PCLaw is moving to SQL Server

What this Means for Your Law Firm

With the next version, due out soon from LexisNexis, PCLaw will finally abandon its long-time database engine C-Tree, and will be an SQL-only application. What does this mean for your firm? What steps should you take before you update? We’ll break it down.

A Quick Primer: What is SQL? And what is a database engine?

Microsoft SQL Server is a database engine developed and licensed by Microsoft. Most database applications–from accounting, to contact databases, to legal practice management, use a database engine as the foundation, so the creators of the software don’t have to worry about basics and mechanics like tables, rows, what does a date field look like, and so forth. When developers decide to write a new piece of software, they often start by selecting a standardized database engine (Microsoft SQL being a very popular one.)

The database engine manages data integrity, backups, and other low-level functions and they are almost completely under-the-hood (i.e., the end user can’t see it and doesn’t even need to know it’s there).

PCLaw + SQL: Its Good News

Okay, back to PCLaw. C-Tree, a lesser-known database engine was PCLaw’s first database engine. C-Tree did its job, but was more subject to data integrity problems than a commercial database engine such as SQL. Add to this the relative obscurity of C-Tree, which made support difficult.

Microsoft SQL, on the other hand, is more stable, less corruption-prone, and more universally supported by software developers and IT professionals alike. In short, it will keep your database application running faster, for longer, with fewer calls to the software’s technical support (in this case: LexisNexis).

SQL: Free or Not Free

But will this enhancement cost you more? Microsoft SQL is available in a variety of editions depending on the size of the implementation. But to keep things simple, SQL editions fall into two categories:

  • SQL Server Express – Free
  • Every Other SQL Server Edition (Standard, Enterprise, Datacenter, etc.) – Paid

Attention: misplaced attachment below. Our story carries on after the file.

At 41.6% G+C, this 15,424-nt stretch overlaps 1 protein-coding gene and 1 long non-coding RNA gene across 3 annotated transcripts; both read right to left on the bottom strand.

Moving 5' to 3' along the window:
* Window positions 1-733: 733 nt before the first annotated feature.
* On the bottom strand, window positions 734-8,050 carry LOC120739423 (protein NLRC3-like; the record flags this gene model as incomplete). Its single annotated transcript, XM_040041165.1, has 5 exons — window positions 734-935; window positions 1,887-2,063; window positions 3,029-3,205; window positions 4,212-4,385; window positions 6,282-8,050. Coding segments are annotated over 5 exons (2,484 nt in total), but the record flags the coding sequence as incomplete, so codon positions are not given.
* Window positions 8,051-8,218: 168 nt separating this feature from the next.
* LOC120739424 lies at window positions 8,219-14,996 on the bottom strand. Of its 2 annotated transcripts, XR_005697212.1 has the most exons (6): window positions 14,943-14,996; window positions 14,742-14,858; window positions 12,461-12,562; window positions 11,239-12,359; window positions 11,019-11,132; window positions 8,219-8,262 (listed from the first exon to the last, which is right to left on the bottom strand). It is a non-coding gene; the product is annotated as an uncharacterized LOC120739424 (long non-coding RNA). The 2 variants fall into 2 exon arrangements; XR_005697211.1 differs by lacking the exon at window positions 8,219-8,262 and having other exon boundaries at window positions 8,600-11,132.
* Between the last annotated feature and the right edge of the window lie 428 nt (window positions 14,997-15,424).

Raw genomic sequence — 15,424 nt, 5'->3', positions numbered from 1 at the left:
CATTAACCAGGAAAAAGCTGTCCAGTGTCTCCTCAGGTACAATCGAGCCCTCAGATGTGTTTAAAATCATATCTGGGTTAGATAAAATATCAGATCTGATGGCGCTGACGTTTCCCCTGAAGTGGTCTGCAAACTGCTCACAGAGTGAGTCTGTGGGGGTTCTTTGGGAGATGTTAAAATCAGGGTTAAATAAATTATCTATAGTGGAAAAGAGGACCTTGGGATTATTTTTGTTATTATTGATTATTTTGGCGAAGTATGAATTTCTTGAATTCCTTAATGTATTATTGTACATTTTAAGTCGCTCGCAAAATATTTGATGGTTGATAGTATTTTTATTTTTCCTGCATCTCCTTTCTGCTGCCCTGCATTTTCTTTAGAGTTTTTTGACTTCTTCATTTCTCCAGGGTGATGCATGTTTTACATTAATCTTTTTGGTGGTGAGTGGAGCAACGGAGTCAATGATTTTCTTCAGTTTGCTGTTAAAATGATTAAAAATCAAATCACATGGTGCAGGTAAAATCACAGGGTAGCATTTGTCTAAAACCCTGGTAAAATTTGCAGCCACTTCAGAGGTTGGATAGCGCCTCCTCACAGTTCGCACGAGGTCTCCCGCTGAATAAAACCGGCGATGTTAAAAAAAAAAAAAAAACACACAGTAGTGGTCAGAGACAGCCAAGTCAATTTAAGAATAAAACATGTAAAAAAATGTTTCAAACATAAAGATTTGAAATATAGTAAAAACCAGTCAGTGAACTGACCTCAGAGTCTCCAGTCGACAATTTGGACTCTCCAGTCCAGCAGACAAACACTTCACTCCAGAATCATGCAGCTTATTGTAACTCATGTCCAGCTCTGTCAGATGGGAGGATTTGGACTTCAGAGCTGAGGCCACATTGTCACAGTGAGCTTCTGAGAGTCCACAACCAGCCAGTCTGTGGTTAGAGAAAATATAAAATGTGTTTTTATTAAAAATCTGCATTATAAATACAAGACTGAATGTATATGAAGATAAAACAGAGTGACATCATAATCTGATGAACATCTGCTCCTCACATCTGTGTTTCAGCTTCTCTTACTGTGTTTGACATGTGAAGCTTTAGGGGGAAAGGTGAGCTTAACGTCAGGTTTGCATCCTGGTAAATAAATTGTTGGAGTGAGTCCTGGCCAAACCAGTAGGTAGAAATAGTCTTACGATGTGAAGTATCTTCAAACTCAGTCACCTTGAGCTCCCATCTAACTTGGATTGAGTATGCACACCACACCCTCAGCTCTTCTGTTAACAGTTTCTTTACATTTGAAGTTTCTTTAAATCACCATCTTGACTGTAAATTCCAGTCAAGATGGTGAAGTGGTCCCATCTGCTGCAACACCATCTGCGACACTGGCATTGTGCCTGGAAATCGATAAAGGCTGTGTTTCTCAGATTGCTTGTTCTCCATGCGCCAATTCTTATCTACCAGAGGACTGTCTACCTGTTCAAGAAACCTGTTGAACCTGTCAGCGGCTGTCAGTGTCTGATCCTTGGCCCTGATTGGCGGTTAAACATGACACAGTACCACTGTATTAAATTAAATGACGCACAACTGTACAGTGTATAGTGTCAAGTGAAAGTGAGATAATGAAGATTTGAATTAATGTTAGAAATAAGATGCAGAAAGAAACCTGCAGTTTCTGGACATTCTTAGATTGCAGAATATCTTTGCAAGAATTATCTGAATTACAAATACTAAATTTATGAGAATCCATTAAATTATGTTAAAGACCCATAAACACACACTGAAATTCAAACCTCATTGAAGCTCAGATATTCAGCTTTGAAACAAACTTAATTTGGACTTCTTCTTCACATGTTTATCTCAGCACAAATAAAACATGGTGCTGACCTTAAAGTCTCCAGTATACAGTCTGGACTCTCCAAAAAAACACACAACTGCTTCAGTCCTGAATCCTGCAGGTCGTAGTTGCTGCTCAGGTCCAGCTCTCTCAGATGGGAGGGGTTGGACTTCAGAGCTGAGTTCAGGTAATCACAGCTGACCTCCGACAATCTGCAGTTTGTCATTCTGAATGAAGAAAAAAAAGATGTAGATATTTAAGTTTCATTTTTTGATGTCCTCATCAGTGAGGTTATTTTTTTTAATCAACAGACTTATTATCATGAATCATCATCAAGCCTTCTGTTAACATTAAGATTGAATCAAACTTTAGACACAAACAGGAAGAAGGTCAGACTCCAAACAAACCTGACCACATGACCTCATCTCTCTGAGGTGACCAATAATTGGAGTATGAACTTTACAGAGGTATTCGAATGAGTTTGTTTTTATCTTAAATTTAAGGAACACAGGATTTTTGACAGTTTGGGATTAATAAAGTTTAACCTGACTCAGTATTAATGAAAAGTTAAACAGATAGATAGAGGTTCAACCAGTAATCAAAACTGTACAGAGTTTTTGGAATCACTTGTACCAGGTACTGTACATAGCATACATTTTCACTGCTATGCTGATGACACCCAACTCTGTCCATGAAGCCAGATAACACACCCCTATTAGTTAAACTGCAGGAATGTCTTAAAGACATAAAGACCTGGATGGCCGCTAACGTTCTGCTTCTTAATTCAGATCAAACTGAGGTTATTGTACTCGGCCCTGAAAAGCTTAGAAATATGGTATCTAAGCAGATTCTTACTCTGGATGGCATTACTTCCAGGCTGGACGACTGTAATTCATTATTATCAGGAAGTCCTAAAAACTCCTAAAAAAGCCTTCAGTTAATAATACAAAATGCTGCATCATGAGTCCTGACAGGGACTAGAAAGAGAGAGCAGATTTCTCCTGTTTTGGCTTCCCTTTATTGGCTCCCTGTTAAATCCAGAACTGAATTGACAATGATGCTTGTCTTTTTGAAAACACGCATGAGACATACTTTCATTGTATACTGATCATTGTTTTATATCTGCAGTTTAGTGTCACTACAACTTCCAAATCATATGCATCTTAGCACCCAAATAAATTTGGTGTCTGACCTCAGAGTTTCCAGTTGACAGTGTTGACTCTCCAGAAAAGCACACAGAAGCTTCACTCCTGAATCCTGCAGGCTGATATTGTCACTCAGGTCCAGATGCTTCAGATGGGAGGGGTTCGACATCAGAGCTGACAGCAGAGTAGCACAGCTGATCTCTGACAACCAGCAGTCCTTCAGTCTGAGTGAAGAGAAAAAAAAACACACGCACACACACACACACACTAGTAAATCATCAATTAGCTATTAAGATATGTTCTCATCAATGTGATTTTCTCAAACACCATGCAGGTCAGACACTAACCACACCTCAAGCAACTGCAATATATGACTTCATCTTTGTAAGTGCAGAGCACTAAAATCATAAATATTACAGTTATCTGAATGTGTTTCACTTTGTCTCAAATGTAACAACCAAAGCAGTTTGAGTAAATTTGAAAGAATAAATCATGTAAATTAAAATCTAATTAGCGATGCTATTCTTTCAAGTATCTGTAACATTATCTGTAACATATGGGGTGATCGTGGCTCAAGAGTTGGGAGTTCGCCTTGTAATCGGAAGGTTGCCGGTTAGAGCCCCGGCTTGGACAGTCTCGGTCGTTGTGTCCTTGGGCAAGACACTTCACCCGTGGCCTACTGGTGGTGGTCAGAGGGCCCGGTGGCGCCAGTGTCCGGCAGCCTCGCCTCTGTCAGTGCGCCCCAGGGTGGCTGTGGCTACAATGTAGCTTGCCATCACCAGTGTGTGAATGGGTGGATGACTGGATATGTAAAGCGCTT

The primary difference in each edition is the limit on the size of the database. In most cases, any software application that uses SQL (like PCLaw) doesn’t care what edition you have; rather the size of your database determines edition you’ll need.

NOTE:Your firm may need to purchase Microsoft SQL licensing to use the latest version of PCLaw. In the 2012 Version of SQL Server, the database limit for Express (free) is 10 GB. Fortunately, that would make for a large PCLaw database, and most law firms databases for PCLaw are much smaller than the current limit.

So…the enhancement of SQL won’t cost me anything, right?
Not so fast. Unlike C-Tree (a relatively thin, lightweight database engine), a modern SQL Server requires quite a bit more hardware horsepower (processor, RAM and disk speed). In fact, to meet with Microsoft’s best practices (something this author strongly supports), and for optimal performance, Microsoft SQL server should run on its own stand-alone server.

So if you’re one of the many small law firms using PCLaw, and you have a single server, you’d should get used to the idea of having two. That’s two servers to buy, two servers to manage, two servers to repair, two servers to maintain with software patches and updates, and two servers to replace every 3 to 5 years.

Better in the Cloud

As is often the case, the Cloud may save the day. With the right Private Cloud solution, your law firm doesn’t need to worry about any of this: buying SQL software licensing, adding a second server, and even keeping SQL itself up to date. (Yep–you’d have to do that too.)

A Private Cloud solution like Uptime Practice™ comes standard with:

  • A dedicated Private Cloud + Virtual Desktop environment
  • An additional cloud server to host Microsoft SQL (for PCLaw–and your other SQL-based apps)
  • Appropriate Microsoft SQL Server licensing
  • Optimization for PCLaw

The Uptime Verdict

To summarize, PCLaw is moving to SQL Server. This is a good thing: the software you know and love will only become more reliable and more robust. But be prepared to make an investment to upgrade your infrastructure, or evaluate a law firm Private Cloud solution as an alternative.

About the Author: Dennis Dimka
Dennis Dimka is the CEO and founder of Uptime Legal Systems, North America's leading provider of technology, cloud and marketing services to law firms. Dennis is the author of Law Practice as a Service: How and Why to Move Your Law Firm to the Cloud, and was an Ernst & Young Entrepreneur of the Year finalist in 2016. Follow Dennis on LinkedIn.

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